For those who covet restaurant plates, these ceramicists create gorgeous pieces anyone can buy. Photographs by David Prince
New York ceramicist Jono Pandolfi’s sense of whimsy explains the “egg crate” serving plates and playful porcelain dessert “pillows” he created for Daniel Humm (an F&W Best New Chef 2005) of Eleven Madison Park, as well as the herringbone-etched caviar services he designed for The Modern’s Gabriel Kreuther (an F&W Best New Chef 2003). jonopandolfi.com.
The “Jono Pandolfi” teapot, inspired by Asian lanterns. $100; clio-home.com or 212-966-8991.
“Egg crate” serving plates and playful porcelain dessert “pillows” for Daniel Humm and herringbone-etched caviar services for Gabriel Kreuther.
Paris design duo Sylvie Loiseau and Claire-Anne Willemin use a mix of glossy pastel glazes and rough matte-white finishes to add visual and tactile contrast to their minimalist dinnerware. gargantua.ch.
Belgian designer Pieter Stockmans relies on a time-intensive industrial production technique known as slipcasting to create delicate, paper-thin porcelain. He limits his palette to white, gray and blue. pietstockmans.be.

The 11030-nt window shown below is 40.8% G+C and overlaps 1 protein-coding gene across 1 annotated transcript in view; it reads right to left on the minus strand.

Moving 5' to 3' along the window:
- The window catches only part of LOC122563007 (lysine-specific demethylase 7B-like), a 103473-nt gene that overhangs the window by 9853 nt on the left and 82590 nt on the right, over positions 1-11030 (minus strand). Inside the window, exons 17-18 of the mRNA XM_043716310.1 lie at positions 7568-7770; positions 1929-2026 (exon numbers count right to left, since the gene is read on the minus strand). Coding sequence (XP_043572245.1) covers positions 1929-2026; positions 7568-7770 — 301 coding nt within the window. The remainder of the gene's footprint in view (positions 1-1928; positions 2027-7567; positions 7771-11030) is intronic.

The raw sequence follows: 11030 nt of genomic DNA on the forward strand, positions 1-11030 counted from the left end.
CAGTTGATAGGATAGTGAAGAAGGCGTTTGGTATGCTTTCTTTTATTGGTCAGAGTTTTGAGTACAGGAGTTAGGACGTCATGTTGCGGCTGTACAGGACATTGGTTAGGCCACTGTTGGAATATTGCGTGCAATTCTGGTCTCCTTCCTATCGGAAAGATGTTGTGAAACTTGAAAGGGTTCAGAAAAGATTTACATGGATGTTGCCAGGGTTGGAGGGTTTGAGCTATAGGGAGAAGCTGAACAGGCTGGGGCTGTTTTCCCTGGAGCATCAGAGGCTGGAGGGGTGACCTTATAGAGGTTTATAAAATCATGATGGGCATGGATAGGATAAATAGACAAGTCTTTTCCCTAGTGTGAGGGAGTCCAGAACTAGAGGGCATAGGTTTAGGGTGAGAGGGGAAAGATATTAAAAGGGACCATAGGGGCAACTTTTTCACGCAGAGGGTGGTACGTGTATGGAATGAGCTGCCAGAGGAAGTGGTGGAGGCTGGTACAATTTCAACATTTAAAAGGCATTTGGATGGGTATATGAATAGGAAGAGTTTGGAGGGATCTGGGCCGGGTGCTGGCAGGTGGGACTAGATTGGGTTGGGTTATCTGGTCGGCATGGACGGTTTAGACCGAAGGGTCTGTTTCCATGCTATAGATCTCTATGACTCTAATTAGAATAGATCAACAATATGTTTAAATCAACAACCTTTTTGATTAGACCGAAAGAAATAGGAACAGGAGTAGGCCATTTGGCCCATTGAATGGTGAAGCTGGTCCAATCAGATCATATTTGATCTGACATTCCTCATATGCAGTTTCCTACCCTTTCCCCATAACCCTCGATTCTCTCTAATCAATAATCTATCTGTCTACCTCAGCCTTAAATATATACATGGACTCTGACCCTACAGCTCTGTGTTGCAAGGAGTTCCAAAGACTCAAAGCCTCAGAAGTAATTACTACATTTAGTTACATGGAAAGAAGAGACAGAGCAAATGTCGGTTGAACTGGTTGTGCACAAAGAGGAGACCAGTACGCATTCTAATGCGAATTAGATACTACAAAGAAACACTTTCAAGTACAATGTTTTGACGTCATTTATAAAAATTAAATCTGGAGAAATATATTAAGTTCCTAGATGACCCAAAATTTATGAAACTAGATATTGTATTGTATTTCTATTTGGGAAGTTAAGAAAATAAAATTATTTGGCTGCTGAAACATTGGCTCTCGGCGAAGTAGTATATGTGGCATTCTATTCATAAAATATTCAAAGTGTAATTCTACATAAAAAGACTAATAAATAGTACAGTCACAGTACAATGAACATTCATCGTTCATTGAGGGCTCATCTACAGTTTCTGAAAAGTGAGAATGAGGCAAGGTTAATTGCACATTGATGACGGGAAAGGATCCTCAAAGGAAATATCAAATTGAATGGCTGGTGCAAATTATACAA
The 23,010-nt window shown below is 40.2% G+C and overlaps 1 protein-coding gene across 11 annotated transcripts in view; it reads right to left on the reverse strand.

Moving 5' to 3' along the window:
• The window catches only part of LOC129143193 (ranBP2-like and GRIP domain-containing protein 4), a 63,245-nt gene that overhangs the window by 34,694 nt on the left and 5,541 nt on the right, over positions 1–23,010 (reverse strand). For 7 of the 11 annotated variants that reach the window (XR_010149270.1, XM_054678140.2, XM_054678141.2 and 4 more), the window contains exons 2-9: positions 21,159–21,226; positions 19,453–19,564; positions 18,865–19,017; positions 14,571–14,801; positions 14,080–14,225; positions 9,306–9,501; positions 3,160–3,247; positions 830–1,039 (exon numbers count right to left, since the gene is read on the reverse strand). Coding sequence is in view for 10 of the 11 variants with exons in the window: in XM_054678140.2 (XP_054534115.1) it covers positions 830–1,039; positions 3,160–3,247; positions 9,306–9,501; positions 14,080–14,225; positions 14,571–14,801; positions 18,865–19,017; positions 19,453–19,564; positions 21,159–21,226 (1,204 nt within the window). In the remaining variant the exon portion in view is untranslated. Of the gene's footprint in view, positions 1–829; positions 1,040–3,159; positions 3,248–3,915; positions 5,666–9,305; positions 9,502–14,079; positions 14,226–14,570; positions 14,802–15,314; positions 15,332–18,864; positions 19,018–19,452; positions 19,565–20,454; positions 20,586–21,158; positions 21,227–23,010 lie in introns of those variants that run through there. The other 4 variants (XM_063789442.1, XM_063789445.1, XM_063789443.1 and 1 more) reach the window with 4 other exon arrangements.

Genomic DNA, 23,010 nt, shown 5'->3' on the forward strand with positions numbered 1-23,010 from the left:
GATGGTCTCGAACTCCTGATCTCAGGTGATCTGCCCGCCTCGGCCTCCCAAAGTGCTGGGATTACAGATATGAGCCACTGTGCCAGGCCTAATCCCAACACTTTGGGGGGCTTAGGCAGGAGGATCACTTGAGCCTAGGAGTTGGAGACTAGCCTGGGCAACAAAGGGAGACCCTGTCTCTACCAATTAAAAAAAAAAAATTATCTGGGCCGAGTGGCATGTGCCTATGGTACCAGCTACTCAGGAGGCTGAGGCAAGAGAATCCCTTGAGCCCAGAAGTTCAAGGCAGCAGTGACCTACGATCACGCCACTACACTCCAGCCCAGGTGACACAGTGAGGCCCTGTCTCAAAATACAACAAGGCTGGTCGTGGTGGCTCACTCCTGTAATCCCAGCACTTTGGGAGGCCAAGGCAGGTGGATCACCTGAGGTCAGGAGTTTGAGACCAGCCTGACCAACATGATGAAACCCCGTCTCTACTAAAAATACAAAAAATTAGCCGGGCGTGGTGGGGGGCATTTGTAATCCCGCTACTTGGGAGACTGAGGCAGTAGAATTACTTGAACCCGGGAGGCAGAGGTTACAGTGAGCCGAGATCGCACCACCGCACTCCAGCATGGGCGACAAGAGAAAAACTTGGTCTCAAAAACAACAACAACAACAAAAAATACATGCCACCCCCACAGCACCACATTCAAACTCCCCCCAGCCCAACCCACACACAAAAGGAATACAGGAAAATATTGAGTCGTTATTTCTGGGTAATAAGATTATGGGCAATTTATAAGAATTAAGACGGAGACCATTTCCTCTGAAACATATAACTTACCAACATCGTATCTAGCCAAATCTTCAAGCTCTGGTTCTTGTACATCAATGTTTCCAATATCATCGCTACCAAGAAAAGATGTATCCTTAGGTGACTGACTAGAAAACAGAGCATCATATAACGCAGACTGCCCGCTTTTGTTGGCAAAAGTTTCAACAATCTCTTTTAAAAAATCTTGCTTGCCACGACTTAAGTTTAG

“Biscuit” white porcelain tea light, $150; blue-and-white-glazed porcelain vase, $180; nested square porcelain plate set, $515; 312-664-9582 or luminaire.com.
At Le Louis XV in Monaco, Alain Ducasse turns to custom dishes from Stockmans for everything from amuse bouches to coffee.
German artisan Stefanie Hering works with bisque, the purest form of porcelain. She accentuates classic shapes with intricate detailing, hand-drilling thousands of holes along the rim of a bowl or creating hairline stripes with high-fired cobalt. hering-berlin.de.